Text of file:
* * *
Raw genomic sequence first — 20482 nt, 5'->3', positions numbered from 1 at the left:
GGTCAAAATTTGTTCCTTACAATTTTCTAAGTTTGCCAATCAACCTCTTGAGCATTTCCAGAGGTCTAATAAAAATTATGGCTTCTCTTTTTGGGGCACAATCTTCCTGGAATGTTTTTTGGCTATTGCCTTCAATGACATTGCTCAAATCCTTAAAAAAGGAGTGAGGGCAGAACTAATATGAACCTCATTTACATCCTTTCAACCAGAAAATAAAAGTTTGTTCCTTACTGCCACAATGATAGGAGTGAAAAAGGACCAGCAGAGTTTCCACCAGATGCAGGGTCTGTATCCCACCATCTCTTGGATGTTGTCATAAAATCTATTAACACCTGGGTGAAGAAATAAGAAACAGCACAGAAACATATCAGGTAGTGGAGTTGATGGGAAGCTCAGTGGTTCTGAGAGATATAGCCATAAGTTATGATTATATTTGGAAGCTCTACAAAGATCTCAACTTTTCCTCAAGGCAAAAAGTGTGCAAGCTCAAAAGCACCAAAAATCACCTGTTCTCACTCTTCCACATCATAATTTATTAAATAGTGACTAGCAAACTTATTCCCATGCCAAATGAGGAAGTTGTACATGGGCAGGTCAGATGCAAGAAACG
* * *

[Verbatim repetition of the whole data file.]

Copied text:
Raw genomic sequence first — 20482 nt, 5'->3', positions numbered from 1 at the left:
GGTCAAAATTTGTTCCTTACAATTTTCTAAGTTTGCCAATCAACCTCTTGAGCATTTCCAGAGGTCTAATAAAAATTATGGCTTCTCTTTTTGGGGCACAATCTTCCTGGAATGTTTTTTGGCTATTGCCTTCAATGACATTGCTCAAATCCTTAAAAAAGGAGTGAGGGCAGAACTAATATGAACCTCATTTACATCCTTTCAACCAGAAAATAAAAGTTTGTTCCTTACTGCCACAATGATAGGAGTGAAAAAGGACCAGCAGAGTTTCCACCAGATGCAGGGTCTGTATCCCACCATCTCTTGGATGTTGTCATAAAATCTATTAACACCTGGGTGAAGAAATAAGAAACAGCACAGAAACATATCAGGTAGTGGAGTTGATGGGAAGCTCAGTGGTTCTGAGAGATATAGCCATAAGTTATGATTATATTTGGAAGCTCTACAAAGATCTCAACTTTTCCTCAAGGCAAAAAGTGTGCAAGCTCAAAAGCACCAAAAATCACCTGTTCTCACTCTTCCACATCATAATTTATTAAATAGTGACTAGCAAACTTATTCCCATGCCAAATGAGGAAGTTGTACATGGGCAGGTCAGATGCAAGAAACG